Allahpundit at Hot Air has a roundup of punditry’s reaction to the elections. Aggie’s observation that conservatism had a great night is true, but the rush of opinion to fill the void of meaning is mixed, to say the least.
Conservative cheerleaders declare this yet another rejection of Obama’s policies, as in 2010 and 2014, taken out on hapless Democrats around the country. Certainly, Obama, anti-coal and pro-socialized medicine, was poison in Kentucky. When you add up the national losses for the Democrats under Obama, the numbers are staggering:
Under President Obama, Democrats have lost 900+ state legislature seats, 12 governors, 69 House seats, 13 Senate seats. That’s some legacy.
Go ahead, conservatives, spike the football. We’ve earned it. But then look up at the scoreboard: Obama’s still winning. And by extension, so are the Democrats. On her personal failings alone, Hillary Clinton deserves obscurity, not the presidency. If Obama is as unpopular across the country as we’d like to believe, his legacy certainly won’t help her. Yet I believe Aggie still sees her as the prohibitive favorite to win. I don’t have a strong counter-argument.
Here are some thoughts. One, more voters turn out for presidential elections than for off-year elections, and more voters tends to mean more low-information, i.e. liberal, voters. The bulk of Republican gains across the country came in non-presidential elections. They are still gains, but they are hard to sustain in presidential cycles, much less do they lead to the brass ring of the top job itself.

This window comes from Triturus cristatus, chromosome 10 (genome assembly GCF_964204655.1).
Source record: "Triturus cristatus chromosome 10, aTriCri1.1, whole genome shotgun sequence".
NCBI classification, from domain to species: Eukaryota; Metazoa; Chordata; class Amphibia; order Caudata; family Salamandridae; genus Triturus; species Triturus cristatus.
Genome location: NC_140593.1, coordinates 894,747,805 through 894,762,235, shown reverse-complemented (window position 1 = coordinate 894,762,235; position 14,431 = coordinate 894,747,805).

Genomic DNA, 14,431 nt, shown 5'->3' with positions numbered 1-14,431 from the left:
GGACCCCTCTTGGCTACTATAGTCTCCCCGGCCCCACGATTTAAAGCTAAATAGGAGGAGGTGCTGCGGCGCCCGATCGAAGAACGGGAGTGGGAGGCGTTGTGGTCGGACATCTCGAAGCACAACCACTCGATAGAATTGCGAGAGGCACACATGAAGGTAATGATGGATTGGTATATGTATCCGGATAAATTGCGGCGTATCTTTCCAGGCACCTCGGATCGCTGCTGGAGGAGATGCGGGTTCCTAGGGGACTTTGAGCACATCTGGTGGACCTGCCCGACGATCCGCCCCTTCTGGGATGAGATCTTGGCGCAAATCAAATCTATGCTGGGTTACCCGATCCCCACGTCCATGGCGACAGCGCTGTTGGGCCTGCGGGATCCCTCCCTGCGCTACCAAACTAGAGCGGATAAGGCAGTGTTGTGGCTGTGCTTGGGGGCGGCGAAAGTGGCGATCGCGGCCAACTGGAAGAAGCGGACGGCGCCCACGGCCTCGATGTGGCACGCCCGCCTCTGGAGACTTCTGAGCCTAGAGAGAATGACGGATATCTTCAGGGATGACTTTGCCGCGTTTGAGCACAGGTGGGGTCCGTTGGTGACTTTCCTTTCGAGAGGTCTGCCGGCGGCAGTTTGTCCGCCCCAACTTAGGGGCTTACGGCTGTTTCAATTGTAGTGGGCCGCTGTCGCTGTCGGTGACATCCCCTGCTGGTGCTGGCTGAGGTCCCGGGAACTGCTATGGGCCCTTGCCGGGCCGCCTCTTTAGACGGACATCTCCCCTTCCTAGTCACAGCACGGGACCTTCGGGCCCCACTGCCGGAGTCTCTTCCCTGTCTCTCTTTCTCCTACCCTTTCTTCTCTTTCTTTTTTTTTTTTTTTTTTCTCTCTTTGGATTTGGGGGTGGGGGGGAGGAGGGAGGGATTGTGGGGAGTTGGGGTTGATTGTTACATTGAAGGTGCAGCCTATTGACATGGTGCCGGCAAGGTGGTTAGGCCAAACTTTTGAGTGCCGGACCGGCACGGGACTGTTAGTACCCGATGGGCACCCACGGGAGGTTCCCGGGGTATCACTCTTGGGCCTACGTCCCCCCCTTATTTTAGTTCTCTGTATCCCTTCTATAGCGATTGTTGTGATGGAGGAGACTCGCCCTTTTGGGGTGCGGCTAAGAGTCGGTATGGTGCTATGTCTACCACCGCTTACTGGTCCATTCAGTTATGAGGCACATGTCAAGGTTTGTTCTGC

But ask yourselves, conservatives: do you feel like you’re winning? I don’t, and I wonder why that is. One obvious reason is that the media will never, ever—ever—let you believe conservatism is winning. If you believe the narrative—big mistake—Republicans may have won individual battles, but have already lost the war. To go along with that, the national Republican leadership (using Republican and conservative synonymously, also a big mistake) are as whipped a crew as you can imagine. We gave Republicans the House, and then we gave them the Senate; they have two-thirds of the governorships and two-thirds of the state legislatures. Yet how have they stopped Obama’s relentless push of his radical agenda? About the only conservatives I can think of who can consistently out-talk the liberal media are Ted Cruz and the late Tony Snow; occasionally Fiorina, occasionally Rubio. Trump shouts over the media, which is a different thing.
There’s also Obama’s personal popularity. People who don’t like ObamaCare (me!) and don’t like his lawlessness toward illegal immigration (me! me!) are still loath to loathe him personally (not me!). That may give Republicans pause today, but the magic expires at the end of his presidency. Hillary gets no benefit from it, nor does she deserve to. Democrats picked Obama over Hillary eight years ago for a reason. Indeed, much as we like Obama (not we as in you and me, but they, them), we are probably happy to see the back of him after eight years. That sentiment does not help the next man or woman in line. Ask Al Gore.
I’d love to see a true conservative (Cruz) win the nomination to offer a stark contrast between the parties. But I would accept almost any of the serious contenders, minus Bush (who’s not a serious contender for much longer, if he ever was). My heart (or is it my brain?) tells me we could win that election, but my brain (or is it my heart?) says keep dreaming.